† An Urban Farm as an Outdoor Social Space: Our Generation’s Symbol? That, in a nutshell, is the proposal by Don Wood and Amale Andraos of Work Architecture for a courtyard in Queens, New York:
. . . the architects’ creative process started with the more traditional P.S. 1 courtyard concept of an urban beach, focusing on themes like the striped bathing costumes of a 1928 photograph called “La Plage.” They moved from there to contemplating “Sous les pavés, la plage” (roughly, “under the paving stones, a better life”), a slogan dating from the 1968 student riots in Paris. Finally they arrived at the notion of “Sur les paves la ferme,” meaning, “Over the pavement, the farm.”
“We wanted to find what our generation’s symbol would be,” Ms. Andraos said, “embodying our preoccupations, our hopes for the world.”
In working out their design, the architects also kept in mind the movement from industrialization to postindustrialization, from global to local, from the free market to the farmer’s market, and from sand to hay.
Read the complete article about the design competition and the evolution of Wood’s and Andraos’s concept on the New York Times site.
† Competing Views of Cloning: Slow Food has taken a position squarely against cloning and GMOs, largely based on concerns about biodiversity and the sometimes delicate balances that keep ecosystems operating efficiently. Not everyone shares this view, as expressed by James McWilliams in an op-ed piece in the February 5 New York Times, available online. On the Gristmill blog, Tom Philpott finds many faults in McWilliams’ arguments.
† GOOD magazine’s Food Issue: GOOD magazine is good for Slow Food and a good read. If you’ve waited to check it out, consider taking a look at the food-focused March/April issue about to hit newsstands. Several articles consider food consumption, food politics, and food-as-business as well as Los Angeles-specific topics.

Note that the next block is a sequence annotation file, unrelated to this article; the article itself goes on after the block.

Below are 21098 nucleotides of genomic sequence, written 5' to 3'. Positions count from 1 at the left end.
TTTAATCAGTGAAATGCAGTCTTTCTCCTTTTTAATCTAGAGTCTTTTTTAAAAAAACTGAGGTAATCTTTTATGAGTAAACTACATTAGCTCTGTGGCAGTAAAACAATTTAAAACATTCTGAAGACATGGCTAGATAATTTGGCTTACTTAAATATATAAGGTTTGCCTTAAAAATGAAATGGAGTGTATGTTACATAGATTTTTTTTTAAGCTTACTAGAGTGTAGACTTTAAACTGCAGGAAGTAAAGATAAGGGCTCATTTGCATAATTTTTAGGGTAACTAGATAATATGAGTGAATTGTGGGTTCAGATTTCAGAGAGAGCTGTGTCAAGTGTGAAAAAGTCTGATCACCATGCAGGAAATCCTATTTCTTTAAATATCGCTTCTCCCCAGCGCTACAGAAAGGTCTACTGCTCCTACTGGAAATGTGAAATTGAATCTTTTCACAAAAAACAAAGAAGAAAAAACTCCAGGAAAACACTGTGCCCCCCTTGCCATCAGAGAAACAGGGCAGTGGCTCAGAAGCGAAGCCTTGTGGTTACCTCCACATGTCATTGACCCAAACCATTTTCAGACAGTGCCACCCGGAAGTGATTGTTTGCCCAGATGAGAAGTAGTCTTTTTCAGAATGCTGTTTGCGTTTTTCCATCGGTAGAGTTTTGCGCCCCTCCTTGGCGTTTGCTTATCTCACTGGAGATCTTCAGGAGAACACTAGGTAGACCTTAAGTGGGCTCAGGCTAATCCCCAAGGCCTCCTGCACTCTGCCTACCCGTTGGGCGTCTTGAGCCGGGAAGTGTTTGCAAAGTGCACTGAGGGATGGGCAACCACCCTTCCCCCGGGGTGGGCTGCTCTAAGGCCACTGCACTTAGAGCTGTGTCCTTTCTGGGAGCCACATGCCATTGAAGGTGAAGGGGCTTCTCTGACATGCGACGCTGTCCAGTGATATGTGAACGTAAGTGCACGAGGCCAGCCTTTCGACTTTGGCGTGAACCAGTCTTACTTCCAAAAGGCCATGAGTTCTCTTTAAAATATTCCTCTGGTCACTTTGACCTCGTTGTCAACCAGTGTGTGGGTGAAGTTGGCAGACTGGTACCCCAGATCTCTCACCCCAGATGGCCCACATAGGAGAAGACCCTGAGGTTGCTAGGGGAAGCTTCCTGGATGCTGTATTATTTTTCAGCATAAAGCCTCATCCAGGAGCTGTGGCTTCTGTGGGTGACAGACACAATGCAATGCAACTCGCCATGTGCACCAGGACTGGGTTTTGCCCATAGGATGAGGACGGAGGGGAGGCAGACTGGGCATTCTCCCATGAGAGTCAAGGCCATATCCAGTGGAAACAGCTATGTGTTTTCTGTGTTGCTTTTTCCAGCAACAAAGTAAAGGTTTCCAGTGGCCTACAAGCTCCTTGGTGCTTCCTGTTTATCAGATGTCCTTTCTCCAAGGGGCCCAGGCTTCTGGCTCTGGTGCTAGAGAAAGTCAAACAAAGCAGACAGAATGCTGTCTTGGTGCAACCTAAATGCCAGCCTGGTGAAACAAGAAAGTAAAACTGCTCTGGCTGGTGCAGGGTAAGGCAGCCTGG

In November 2007, Slow Food USA announced a partnership with GOOD, joining eleven other nonprofit organizations that benefit directly from GOOD’s growth. GOOD focuses on social, political, and environmental issues, and will donate 100% of its subscription revenue to nonprofit groups. If you sign up for a subscription to GOOD you can designate your $20 subscription fee to Slow Food USA, a win-win situation. Visit the subscription page and consider adding GOOD to your monthly reading list.
† On the Road: Many Slow Food members and friends make their food choices an important part of their travel plans, and the travel section of the February 4 Los Angeles Times offered a selection of California food festivals for 2008, including dates, descriptions, and links to local websites.